- Publish On: 03 April 2018
- Author: GP Tuition Simon Ng
The Great Wall of China, Taj Mahal, Mont Saint Michel and Chichen Itza. What these things have in common are that they are all cultural and heritage sites that are being preserved by their respective countries. Cultural and heritage sites have cultural, scientific or sentimental values that is legally protected by national treaties. However, there are ongoing debates on whether cultural and heritage sites have lost their relevance. Modernist believes that the relevance of these sites may have lost due to the widespread impacts of modernisation such that many do not recognise the value of these sites. Hence, making it meaningless to hold on to the cultural and heritage sites. On the other hand, there are those who disagree with this viewpoint, as there were continual efforts to sustain the relevance of cultural and heritage sites due its benefits it can bring. Given these polarising perspectives, this essay is more inclined to the view that cultural and heritage sites have not lost their relevance.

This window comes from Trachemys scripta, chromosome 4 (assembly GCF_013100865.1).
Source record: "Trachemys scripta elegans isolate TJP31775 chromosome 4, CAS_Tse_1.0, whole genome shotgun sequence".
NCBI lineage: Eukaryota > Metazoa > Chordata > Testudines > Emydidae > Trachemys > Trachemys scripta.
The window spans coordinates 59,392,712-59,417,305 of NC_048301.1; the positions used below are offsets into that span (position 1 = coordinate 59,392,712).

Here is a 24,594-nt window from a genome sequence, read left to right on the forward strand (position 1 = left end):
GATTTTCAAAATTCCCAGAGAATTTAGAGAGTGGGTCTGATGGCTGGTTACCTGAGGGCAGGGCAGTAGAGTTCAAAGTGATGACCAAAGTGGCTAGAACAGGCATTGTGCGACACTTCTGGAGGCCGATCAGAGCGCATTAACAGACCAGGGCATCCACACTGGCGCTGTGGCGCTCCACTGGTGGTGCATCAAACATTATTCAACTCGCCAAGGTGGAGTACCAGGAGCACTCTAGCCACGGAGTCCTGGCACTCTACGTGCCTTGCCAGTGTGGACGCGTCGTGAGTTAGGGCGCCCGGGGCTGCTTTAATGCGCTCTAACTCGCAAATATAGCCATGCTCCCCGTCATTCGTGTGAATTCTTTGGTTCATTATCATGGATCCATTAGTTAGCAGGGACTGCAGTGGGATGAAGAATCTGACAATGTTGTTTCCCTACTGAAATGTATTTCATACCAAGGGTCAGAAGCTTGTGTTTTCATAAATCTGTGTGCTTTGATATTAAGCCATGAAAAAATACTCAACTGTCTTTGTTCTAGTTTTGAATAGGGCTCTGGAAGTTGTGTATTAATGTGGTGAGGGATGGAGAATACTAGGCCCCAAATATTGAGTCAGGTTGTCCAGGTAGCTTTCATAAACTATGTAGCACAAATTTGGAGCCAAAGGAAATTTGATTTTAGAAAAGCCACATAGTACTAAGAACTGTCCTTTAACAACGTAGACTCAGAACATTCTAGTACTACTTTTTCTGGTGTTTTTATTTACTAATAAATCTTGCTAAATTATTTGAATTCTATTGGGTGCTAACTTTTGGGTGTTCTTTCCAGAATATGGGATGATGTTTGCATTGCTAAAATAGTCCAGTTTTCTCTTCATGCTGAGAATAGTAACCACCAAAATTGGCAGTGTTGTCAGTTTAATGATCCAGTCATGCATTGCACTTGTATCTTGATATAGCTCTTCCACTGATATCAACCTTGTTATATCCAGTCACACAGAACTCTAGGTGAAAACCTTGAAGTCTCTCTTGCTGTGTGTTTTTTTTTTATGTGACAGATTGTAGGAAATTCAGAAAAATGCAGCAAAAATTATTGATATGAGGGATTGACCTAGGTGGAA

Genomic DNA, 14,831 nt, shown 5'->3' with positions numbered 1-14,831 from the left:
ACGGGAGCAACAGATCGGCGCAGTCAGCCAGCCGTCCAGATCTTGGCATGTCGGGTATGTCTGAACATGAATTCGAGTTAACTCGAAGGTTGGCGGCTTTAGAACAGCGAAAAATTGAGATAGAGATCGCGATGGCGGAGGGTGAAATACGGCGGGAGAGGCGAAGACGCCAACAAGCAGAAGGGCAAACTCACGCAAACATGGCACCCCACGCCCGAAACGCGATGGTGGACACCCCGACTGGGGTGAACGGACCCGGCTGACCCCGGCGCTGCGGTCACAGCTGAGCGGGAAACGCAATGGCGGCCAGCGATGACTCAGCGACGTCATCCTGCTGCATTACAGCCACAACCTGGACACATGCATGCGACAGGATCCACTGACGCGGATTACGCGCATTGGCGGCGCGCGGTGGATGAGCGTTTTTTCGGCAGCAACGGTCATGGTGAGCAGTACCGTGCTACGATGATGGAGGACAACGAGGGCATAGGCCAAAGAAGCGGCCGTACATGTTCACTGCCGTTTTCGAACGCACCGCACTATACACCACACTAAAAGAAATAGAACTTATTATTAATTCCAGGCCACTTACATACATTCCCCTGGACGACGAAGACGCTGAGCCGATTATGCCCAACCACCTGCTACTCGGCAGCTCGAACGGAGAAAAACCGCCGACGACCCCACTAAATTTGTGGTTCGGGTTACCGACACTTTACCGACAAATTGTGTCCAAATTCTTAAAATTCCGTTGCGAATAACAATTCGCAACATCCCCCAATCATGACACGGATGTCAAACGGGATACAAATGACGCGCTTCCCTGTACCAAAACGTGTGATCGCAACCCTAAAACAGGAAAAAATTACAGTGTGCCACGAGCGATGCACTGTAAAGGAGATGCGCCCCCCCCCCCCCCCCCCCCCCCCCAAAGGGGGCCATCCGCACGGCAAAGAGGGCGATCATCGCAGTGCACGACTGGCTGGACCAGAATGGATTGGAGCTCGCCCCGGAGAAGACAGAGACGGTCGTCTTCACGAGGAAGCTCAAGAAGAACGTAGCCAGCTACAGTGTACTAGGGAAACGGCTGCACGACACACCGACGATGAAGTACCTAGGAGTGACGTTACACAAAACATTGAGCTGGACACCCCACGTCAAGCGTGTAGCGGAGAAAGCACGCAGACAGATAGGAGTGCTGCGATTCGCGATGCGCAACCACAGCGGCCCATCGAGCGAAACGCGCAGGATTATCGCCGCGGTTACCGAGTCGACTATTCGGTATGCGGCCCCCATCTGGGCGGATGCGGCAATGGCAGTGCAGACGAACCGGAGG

Cultural and heritage sites seem to have lost their economic relevance as the push for modernisation has placed much emphasis on economic prosperity and development over the intangible value of cultural preservation. As such, the conservation of cultural and heritage sites will mean the lost in opportunity to improve further the economy of the country. Therefore with the focus of a country is to have a good economy to ensure the livelihood of its people, cultural and heritage sites may have lost their relevance if it does not bring any economic benefits. For example, given Singapore's recurrent problem of land scarcity, there is tight regulation by the local authorities to decide the purpose of land allocation for different purposes be it commercial or residential as every land I available can be of importance to help create a hub that will help improve the economy of Singapore.
In spite of the fast-paced modernisation, the relevance of cultural and heritage sites did not diminish accordingly from the economic perspective. The unique cultural, scientific or sentimental values they bring can help to increase tourist in the country which will help bring more economic activities to the country. For instance, Greece a country that has many cultural and heritage sites, tourism is seen as their lifejacket as tourism is Greece's biggest foreign earner, the mainstay of an economy that has otherwise contracted by 27% since late 2009. As such, cultural and heritage sites can still be relevant in helping to propel the economy of a country as they are not something that is available in every country since each country has they're own unique cultural and heritage sites which will make them a tourist attraction.